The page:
Discussion

In this 15-year population-based longitudinal study, gender-specific changes of BMI and WC in the adult population of Tehran were evaluated. The rises in BMI and WC were strongly associated with aging throughout the follow up period. Increases in BMI and WC were more prominent in younger birth cohorts in men, and older birth cohorts in women.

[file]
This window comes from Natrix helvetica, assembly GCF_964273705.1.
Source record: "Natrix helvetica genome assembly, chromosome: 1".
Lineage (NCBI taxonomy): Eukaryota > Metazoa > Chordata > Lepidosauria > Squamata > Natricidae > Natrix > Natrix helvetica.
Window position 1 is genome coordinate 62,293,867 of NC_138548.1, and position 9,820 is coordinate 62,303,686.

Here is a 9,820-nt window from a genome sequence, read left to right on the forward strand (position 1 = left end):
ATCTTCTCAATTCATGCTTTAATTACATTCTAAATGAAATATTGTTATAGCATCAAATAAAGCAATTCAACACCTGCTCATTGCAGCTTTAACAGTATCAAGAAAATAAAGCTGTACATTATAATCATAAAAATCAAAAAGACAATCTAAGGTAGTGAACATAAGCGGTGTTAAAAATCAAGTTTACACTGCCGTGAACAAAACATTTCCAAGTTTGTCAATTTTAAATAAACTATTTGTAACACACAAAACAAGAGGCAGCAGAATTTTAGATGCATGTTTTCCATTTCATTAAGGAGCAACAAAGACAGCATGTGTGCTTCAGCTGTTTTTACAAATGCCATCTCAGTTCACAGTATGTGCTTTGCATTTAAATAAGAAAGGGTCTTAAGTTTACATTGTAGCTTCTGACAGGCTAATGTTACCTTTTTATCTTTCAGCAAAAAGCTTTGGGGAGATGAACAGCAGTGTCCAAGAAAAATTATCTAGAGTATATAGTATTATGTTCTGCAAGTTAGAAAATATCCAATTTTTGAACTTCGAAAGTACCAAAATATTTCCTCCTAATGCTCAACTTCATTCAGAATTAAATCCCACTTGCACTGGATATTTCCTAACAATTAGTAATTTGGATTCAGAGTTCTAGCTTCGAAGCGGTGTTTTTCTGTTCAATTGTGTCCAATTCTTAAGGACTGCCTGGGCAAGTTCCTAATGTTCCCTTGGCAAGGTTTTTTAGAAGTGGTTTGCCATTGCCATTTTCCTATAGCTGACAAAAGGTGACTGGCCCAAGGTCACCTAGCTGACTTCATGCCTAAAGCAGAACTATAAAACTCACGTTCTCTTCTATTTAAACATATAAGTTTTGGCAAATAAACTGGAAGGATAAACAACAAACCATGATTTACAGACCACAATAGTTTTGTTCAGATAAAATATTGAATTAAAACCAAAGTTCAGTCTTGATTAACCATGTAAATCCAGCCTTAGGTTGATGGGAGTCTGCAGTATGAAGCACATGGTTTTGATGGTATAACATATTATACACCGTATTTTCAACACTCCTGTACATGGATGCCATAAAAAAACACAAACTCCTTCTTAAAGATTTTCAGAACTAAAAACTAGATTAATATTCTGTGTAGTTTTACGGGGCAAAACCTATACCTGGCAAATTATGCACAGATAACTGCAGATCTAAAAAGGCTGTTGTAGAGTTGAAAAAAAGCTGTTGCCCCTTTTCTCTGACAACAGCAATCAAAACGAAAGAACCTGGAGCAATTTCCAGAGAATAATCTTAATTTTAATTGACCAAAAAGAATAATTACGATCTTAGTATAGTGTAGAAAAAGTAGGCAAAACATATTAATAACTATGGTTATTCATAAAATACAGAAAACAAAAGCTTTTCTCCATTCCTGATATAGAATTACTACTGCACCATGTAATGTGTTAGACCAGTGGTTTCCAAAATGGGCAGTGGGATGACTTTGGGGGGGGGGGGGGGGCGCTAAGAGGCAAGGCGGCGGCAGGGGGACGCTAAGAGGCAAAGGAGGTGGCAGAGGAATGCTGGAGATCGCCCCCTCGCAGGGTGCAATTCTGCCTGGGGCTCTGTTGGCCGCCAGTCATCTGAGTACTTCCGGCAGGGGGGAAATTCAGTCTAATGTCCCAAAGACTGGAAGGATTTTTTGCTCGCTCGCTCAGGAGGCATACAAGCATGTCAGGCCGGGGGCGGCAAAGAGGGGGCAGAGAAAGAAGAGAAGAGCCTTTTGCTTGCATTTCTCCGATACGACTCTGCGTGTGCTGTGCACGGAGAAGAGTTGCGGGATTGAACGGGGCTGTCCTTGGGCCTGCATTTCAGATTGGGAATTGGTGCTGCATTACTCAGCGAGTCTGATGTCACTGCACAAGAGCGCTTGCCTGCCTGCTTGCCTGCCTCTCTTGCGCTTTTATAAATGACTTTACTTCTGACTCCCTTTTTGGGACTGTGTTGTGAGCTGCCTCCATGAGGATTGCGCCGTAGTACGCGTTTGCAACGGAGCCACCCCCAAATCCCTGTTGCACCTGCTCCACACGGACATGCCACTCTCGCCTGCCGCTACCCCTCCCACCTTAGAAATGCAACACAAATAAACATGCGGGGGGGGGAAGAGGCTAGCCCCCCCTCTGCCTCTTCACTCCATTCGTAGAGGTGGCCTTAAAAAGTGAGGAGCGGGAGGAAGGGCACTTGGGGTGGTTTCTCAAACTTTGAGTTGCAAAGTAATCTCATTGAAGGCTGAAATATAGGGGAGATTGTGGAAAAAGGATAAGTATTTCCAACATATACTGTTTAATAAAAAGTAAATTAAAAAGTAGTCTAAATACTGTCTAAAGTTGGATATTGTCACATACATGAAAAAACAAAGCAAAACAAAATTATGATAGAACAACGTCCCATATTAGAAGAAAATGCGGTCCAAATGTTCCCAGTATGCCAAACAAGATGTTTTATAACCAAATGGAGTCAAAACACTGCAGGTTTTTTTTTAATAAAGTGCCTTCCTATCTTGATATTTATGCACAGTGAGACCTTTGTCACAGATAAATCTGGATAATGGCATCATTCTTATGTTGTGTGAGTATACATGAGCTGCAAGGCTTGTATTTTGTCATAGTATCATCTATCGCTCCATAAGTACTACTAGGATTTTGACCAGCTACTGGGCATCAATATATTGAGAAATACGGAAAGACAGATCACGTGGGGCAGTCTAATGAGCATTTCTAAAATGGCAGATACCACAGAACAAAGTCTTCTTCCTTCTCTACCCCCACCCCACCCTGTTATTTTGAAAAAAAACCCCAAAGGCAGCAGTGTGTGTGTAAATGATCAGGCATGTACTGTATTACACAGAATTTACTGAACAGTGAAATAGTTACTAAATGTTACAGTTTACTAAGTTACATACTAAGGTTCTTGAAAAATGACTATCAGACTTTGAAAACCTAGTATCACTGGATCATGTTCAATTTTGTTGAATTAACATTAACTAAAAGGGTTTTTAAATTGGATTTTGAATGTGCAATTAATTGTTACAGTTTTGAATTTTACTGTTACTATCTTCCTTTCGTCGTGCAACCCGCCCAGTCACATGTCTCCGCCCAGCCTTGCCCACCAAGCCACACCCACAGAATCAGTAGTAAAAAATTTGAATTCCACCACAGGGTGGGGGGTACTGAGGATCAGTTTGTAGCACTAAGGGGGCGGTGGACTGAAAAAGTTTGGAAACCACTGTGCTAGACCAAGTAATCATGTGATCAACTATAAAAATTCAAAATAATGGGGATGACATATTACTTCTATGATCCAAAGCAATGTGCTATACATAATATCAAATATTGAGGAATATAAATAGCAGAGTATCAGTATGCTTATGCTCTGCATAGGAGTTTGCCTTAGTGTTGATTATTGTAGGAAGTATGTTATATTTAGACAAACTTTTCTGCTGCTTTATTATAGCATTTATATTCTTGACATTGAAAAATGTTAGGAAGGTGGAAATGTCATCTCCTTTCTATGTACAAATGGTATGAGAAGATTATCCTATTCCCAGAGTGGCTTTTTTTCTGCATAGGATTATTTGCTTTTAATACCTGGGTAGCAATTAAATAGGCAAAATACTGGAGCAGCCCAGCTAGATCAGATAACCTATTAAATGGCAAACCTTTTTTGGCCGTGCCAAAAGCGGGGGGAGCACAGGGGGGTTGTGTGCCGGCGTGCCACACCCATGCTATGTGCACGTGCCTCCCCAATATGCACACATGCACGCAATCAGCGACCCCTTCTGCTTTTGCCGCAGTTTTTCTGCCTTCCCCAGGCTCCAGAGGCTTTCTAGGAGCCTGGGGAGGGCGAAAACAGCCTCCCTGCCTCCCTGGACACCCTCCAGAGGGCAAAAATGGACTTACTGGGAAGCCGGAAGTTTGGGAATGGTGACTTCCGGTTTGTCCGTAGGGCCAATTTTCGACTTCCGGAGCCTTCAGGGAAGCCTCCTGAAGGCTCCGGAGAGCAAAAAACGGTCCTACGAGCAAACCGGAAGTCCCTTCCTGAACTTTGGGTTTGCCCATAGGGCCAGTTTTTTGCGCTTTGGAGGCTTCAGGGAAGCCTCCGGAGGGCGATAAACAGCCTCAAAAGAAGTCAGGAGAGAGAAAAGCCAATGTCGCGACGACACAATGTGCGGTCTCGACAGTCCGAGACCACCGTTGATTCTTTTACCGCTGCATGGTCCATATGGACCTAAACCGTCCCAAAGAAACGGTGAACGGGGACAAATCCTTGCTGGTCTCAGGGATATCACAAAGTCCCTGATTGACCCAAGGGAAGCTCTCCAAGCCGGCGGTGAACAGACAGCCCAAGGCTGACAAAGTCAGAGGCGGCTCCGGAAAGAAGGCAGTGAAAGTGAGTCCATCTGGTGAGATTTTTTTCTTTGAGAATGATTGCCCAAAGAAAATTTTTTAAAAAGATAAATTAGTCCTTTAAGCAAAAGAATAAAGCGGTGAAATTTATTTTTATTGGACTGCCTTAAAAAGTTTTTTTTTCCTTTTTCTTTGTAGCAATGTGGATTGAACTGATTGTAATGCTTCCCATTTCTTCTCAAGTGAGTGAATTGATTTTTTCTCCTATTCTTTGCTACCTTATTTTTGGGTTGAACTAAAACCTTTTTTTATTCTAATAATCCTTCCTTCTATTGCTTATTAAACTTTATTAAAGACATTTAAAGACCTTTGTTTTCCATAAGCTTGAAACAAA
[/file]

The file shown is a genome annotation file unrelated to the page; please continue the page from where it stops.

A large body of evidence suggests that weight, BMI, and WC increase throughout most of adult life [14,15,16,17], which is in line with our findings regarding the positive association of aging with obesity measures, observed in both genders. A prospective longitudinal study in Norway recently showed that mean weight in middle-aged men and women (aged 26–54 years) increased significantly during a 10-year follow-up while it reduced in elderly men and women (aged 60–69 years); however, mean WC increased throughout the follow up in all age groups [18]. The recent findings were completely in accordance with those of the present study. We observed an overall positive association of aging with BMI in both genders which in combination with the observed inverse association of BMI with age squared suggested an inverted U-shaped relationship between age and weight gain. This implies that the rapid weight gain seen in young and middle-aged men and women will most likely be reversed in the elderly. The weight reduction with aging reported in the elderly could be a result of decreased appetite and calorie intake, as well as substantial loss of muscle mass due to the aging process [19]. Apart from age-related muscle loss, disease-related muscle loss could also explain this phenomenon, as many chronic diseases (with particularly higher prevalence in older individuals) could also accelerate decrease of muscle mass, such as diabetes, hypogonadism in men, growth hormone deficiency, hyperthyroidism, and hypercortisolism [20]. However, in older men and women, despite a drop in BMI, WC increased over years, which could be a result of body composition changes. Age has been shown to affect body composition with older people having higher proportions of the adipose tissue to the lean mass [21]. Furthermore, age affects the distribution of the adipose tissue, with more intra-abdominal and visceral adipose tissues vs. peripheral subcutaneous fat mass being observed in the elderly [22]. Besides, spinal degenerative changes and a consequent reduction in height during the aging process could explain the increase of WC despite decreased or sustained weight in this age group [23].